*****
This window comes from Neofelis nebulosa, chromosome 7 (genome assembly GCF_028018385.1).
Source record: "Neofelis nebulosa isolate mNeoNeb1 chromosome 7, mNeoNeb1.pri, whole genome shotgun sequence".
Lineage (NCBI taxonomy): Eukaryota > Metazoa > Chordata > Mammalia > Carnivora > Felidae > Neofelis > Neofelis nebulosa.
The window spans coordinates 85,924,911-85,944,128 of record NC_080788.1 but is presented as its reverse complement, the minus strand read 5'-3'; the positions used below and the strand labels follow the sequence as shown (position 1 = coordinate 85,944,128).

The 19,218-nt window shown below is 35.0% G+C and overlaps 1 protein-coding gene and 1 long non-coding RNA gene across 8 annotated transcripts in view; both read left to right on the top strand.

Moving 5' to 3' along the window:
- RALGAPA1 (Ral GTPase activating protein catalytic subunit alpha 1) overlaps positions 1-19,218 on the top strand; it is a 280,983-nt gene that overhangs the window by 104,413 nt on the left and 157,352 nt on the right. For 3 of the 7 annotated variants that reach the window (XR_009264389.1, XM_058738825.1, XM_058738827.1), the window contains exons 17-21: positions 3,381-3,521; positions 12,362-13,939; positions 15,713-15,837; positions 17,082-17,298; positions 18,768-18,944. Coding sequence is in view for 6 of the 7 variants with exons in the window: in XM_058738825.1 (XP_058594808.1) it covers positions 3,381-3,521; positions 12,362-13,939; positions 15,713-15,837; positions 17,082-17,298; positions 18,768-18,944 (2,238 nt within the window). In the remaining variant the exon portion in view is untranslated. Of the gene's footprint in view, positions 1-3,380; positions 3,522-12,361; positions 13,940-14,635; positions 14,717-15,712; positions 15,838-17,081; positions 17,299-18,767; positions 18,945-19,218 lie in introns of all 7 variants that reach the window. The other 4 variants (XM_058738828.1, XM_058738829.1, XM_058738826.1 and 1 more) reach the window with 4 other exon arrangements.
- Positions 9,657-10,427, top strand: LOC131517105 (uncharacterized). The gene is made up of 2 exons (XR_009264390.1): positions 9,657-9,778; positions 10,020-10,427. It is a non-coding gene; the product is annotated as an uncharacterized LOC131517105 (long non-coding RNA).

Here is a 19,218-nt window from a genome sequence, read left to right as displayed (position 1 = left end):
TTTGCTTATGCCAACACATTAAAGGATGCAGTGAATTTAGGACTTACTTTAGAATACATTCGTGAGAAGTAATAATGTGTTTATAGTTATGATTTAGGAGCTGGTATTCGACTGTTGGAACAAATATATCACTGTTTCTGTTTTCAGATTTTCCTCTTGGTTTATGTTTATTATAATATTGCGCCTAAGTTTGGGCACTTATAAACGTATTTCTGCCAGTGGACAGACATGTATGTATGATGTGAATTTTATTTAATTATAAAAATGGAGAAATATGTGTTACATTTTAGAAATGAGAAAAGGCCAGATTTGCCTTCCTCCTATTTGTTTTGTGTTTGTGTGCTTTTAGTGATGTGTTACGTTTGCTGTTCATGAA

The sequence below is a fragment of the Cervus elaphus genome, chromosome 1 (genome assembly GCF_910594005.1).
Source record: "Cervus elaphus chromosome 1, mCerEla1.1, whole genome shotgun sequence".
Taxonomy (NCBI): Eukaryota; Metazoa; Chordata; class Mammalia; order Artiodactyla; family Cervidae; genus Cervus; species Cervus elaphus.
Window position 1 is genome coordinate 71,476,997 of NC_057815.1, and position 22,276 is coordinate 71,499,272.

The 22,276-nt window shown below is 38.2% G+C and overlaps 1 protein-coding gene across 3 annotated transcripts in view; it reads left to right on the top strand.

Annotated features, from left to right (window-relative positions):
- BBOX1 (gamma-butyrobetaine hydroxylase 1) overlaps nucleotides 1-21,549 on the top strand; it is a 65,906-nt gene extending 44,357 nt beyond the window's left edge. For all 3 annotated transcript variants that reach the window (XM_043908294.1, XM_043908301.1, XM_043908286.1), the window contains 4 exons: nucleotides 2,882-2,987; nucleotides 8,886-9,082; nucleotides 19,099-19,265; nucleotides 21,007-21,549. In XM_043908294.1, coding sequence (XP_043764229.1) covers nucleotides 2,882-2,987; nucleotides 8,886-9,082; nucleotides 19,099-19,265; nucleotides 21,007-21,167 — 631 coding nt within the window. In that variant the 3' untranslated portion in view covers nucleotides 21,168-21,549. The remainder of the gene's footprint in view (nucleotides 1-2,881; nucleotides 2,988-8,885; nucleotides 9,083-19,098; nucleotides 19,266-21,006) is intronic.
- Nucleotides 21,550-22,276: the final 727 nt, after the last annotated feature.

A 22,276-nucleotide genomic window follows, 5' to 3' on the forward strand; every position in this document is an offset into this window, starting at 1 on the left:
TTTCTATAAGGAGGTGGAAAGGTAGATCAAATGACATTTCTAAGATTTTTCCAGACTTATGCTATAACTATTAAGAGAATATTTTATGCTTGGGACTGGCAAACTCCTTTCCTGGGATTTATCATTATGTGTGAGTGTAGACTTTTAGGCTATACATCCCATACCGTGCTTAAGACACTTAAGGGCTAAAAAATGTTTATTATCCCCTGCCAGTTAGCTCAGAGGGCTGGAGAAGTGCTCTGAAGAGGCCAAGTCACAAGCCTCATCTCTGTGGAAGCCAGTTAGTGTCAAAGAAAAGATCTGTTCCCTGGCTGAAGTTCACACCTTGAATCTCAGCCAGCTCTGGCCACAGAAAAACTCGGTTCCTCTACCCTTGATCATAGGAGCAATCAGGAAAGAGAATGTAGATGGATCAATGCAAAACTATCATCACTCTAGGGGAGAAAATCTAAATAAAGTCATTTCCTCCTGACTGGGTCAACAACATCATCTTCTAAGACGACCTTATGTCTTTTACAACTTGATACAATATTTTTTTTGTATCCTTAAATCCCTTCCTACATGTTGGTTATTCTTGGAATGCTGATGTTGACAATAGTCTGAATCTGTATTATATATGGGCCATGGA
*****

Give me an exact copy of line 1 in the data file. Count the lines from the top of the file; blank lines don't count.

This window comes from Neofelis nebulosa, chromosome 7 (genome assembly GCF_028018385.1).